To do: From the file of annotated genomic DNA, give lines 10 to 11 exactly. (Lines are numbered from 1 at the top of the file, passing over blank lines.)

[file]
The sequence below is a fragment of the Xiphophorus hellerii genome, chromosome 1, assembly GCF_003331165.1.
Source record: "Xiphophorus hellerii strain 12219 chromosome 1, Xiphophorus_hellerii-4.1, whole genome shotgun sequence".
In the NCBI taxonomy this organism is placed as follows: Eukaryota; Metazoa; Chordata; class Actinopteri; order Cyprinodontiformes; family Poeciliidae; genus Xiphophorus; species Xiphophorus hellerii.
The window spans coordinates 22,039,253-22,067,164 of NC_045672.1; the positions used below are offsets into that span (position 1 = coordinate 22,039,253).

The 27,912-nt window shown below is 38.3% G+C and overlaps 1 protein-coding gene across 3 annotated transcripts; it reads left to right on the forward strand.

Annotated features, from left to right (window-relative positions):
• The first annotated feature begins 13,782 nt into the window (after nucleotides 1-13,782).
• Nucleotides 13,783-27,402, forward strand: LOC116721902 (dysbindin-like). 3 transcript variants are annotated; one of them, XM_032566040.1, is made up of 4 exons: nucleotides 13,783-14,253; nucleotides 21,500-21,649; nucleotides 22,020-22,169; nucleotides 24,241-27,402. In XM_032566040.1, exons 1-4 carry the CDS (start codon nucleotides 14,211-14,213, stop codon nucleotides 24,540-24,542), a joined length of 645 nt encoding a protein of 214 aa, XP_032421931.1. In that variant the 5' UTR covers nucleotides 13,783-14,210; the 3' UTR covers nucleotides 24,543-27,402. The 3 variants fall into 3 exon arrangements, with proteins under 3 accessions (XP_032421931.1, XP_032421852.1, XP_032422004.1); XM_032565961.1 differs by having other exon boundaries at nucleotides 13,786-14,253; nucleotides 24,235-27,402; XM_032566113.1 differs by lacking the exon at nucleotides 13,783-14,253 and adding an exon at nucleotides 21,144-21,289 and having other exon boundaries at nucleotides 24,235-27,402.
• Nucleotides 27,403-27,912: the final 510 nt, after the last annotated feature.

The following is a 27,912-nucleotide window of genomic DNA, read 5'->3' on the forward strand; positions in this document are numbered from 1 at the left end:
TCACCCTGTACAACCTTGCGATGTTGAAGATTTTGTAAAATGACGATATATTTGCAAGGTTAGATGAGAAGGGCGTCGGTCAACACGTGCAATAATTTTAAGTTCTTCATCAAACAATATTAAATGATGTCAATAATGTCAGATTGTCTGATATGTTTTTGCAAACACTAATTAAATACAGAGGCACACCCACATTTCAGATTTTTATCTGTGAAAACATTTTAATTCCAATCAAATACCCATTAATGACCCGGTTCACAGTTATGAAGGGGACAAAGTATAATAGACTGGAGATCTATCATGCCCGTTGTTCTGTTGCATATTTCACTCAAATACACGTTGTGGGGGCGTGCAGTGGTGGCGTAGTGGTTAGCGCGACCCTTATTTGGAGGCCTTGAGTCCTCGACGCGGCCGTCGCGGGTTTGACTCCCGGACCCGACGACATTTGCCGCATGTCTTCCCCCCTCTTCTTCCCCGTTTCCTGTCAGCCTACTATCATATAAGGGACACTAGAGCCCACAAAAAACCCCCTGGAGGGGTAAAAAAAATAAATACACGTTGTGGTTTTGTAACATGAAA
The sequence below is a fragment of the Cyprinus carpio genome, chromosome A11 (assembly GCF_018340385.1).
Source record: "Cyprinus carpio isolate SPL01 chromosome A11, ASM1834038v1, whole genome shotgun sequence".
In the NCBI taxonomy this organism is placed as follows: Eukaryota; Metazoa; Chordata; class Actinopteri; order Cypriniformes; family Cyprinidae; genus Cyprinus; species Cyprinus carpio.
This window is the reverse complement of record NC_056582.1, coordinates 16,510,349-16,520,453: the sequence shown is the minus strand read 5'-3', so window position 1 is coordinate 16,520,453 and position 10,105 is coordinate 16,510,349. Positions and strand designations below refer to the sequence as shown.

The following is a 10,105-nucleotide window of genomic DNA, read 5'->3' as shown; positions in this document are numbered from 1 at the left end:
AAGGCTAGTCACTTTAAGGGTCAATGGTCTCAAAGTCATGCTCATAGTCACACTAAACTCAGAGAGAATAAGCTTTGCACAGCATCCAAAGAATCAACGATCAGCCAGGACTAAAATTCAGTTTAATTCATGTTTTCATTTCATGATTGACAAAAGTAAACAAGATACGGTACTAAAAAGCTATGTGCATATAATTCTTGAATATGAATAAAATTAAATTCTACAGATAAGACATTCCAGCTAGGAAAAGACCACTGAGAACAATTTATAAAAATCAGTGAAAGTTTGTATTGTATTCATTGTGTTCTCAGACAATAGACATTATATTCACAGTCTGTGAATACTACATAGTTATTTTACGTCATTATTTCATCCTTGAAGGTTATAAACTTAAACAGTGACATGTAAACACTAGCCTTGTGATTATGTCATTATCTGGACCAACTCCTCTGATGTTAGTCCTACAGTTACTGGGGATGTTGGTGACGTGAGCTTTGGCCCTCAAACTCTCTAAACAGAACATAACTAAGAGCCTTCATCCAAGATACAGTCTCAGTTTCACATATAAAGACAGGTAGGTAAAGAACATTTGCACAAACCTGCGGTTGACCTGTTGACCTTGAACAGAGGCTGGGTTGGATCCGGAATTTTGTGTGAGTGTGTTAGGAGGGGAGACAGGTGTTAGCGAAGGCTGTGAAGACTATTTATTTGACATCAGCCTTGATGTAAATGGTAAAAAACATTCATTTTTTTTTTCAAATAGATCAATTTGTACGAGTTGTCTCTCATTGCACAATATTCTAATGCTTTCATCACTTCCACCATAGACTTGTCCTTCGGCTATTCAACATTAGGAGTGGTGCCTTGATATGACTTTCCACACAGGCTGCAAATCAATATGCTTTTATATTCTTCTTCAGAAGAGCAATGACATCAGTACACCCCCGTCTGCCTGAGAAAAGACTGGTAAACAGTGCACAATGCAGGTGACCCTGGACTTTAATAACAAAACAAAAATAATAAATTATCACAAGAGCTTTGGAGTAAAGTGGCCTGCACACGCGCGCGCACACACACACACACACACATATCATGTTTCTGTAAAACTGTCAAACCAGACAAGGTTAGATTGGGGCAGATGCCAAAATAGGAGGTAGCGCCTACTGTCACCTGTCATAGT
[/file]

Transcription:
The following is a 27,912-nucleotide window of genomic DNA, read 5'->3' on the forward strand; positions in this document are numbered from 1 at the left end:
TCACCCTGTACAACCTTGCGATGTTGAAGATTTTGTAAAATGACGATATATTTGCAAGGTTAGATGAGAAGGGCGTCGGTCAACACGTGCAATAATTTTAAGTTCTTCATCAAACAATATTAAATGATGTCAATAATGTCAGATTGTCTGATATGTTTTTGCAAACACTAATTAAATACAGAGGCACACCCACATTTCAGATTTTTATCTGTGAAAACATTTTAATTCCAATCAAATACCCATTAATGACCCGGTTCACAGTTATGAAGGGGACAAAGTATAATAGACTGGAGATCTATCATGCCCGTTGTTCTGTTGCATATTTCACTCAAATACACGTTGTGGGGGCGTGCAGTGGTGGCGTAGTGGTTAGCGCGACCCTTATTTGGAGGCCTTGAGTCCTCGACGCGGCCGTCGCGGGTTTGACTCCCGGACCCGACGACATTTGCCGCATGTCTTCCCCCCTCTTCTTCCCCGTTTCCTGTCAGCCTACTATCATATAAGGGACACTAGAGCCCACAAAAAACCCCCTGGAGGGGTAAAAAAAATAAATACACGTTGTGGTTTTGTAACATGAAA